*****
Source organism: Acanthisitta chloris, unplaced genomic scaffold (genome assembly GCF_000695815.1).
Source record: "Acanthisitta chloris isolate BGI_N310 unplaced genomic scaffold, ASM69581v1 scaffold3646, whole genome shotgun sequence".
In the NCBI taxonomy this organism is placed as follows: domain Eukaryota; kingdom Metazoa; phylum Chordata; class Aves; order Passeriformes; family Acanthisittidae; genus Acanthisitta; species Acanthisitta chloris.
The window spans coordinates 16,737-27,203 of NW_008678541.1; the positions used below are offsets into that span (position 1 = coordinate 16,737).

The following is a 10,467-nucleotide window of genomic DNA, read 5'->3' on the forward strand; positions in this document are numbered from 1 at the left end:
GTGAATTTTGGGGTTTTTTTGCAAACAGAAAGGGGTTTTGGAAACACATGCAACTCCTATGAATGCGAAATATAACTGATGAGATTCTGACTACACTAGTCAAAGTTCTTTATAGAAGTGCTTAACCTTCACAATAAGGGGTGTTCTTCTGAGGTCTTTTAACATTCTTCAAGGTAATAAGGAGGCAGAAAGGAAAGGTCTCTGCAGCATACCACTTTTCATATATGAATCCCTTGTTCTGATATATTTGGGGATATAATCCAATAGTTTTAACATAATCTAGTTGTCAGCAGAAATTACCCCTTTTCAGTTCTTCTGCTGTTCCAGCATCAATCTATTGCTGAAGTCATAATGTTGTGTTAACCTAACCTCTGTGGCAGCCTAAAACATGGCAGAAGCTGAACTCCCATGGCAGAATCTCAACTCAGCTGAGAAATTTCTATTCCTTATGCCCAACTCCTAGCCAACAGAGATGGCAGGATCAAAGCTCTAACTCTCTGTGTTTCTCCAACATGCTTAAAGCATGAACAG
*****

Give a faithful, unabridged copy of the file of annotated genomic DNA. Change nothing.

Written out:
Source organism: Acanthisitta chloris, unplaced genomic scaffold (genome assembly GCF_000695815.1).
Source record: "Acanthisitta chloris isolate BGI_N310 unplaced genomic scaffold, ASM69581v1 scaffold3646, whole genome shotgun sequence".
In the NCBI taxonomy this organism is placed as follows: domain Eukaryota; kingdom Metazoa; phylum Chordata; class Aves; order Passeriformes; family Acanthisittidae; genus Acanthisitta; species Acanthisitta chloris.
The window spans coordinates 16,737-27,203 of NW_008678541.1; the positions used below are offsets into that span (position 1 = coordinate 16,737).

The following is a 10,467-nucleotide window of genomic DNA, read 5'->3' on the forward strand; positions in this document are numbered from 1 at the left end:
GTGAATTTTGGGGTTTTTTTGCAAACAGAAAGGGGTTTTGGAAACACATGCAACTCCTATGAATGCGAAATATAACTGATGAGATTCTGACTACACTAGTCAAAGTTCTTTATAGAAGTGCTTAACCTTCACAATAAGGGGTGTTCTTCTGAGGTCTTTTAACATTCTTCAAGGTAATAAGGAGGCAGAAAGGAAAGGTCTCTGCAGCATACCACTTTTCATATATGAATCCCTTGTTCTGATATATTTGGGGATATAATCCAATAGTTTTAACATAATCTAGTTGTCAGCAGAAATTACCCCTTTTCAGTTCTTCTGCTGTTCCAGCATCAATCTATTGCTGAAGTCATAATGTTGTGTTAACCTAACCTCTGTGGCAGCCTAAAACATGGCAGAAGCTGAACTCCCATGGCAGAATCTCAACTCAGCTGAGAAATTTCTATTCCTTATGCCCAACTCCTAGCCAACAGAGATGGCAGGATCAAAGCTCTAACTCTCTGTGTTTCTCCAACATGCTTAAAGCATGAACAG